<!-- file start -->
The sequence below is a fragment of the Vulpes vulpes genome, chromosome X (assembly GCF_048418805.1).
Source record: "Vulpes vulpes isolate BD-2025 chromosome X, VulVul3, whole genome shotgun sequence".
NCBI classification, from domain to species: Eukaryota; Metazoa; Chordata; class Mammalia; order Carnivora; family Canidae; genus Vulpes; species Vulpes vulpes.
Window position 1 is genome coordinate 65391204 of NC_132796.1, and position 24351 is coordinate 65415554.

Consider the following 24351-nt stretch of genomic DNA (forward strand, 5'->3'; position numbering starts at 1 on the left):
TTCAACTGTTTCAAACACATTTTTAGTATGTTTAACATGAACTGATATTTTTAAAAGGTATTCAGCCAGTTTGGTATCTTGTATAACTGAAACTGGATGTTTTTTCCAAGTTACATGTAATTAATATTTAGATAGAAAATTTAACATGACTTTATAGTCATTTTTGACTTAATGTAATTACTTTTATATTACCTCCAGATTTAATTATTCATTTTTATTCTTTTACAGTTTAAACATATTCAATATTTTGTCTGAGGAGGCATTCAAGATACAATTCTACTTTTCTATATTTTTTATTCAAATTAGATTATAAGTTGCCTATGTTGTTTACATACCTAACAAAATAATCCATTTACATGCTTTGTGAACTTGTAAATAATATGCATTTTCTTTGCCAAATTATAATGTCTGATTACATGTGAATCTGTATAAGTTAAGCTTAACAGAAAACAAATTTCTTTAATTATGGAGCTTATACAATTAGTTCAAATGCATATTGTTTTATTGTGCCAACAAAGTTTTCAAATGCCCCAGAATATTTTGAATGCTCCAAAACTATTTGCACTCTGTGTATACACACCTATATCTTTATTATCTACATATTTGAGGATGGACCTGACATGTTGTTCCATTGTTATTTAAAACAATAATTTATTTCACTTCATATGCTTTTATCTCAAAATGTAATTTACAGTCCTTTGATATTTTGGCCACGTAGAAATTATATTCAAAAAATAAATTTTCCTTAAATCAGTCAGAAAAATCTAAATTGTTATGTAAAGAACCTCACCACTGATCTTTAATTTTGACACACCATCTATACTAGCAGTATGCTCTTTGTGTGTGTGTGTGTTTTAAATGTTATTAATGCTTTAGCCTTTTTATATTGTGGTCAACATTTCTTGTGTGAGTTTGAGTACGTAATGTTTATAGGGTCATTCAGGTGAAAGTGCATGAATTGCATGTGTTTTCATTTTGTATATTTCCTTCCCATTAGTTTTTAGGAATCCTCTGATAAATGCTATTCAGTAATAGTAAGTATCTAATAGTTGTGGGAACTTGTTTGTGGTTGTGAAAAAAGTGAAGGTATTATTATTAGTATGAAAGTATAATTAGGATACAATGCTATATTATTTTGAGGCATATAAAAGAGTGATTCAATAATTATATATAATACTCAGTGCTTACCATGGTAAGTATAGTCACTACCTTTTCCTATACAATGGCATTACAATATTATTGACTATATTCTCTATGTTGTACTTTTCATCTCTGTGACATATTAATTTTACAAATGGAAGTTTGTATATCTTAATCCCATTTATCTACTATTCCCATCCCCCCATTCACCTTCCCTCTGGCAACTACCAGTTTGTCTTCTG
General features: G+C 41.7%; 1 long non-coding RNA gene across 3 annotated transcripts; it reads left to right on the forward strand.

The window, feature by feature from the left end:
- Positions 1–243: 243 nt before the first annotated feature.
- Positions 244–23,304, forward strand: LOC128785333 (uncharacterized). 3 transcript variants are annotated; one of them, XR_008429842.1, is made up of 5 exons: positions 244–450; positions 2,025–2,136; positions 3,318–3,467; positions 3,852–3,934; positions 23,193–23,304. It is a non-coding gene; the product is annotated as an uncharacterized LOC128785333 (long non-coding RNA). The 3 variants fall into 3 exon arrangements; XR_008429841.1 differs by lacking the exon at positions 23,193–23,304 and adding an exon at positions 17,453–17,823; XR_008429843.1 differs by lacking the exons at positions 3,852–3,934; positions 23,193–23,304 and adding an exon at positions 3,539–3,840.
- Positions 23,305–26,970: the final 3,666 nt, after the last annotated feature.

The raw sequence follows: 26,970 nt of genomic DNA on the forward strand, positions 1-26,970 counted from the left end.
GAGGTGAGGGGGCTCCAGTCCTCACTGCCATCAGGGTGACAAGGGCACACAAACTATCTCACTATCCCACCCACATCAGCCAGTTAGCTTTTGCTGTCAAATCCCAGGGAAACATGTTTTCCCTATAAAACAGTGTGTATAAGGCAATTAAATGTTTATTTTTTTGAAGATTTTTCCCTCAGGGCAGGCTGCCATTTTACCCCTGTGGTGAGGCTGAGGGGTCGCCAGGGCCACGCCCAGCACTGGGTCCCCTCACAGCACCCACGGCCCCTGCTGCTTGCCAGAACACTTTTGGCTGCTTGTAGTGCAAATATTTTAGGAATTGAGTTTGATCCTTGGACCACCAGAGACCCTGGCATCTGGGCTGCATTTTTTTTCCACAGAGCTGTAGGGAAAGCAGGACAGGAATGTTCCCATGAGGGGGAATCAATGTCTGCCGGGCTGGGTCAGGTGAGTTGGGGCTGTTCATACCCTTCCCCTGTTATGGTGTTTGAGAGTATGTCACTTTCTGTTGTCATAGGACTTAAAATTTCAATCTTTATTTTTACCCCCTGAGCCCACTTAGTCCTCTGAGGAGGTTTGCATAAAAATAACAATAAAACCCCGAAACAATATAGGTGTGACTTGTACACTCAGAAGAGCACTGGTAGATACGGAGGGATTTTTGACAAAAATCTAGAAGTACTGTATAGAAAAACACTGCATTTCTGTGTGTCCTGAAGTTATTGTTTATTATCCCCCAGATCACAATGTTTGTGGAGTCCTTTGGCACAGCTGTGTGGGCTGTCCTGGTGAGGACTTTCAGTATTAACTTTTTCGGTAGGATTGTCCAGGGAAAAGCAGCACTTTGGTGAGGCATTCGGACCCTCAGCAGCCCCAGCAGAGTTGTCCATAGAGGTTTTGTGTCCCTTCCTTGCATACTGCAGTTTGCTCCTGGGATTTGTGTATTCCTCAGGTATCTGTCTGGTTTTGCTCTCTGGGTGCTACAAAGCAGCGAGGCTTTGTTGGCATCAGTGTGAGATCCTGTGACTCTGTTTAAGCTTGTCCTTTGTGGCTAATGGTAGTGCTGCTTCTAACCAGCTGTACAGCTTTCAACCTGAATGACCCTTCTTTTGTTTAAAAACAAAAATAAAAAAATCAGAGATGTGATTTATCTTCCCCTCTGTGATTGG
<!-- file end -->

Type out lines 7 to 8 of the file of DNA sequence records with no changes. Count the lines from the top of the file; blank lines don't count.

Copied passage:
General features: G+C 41.7%; 1 long non-coding RNA gene across 3 annotated transcripts; it reads left to right on the forward strand.

The window, feature by feature from the left end: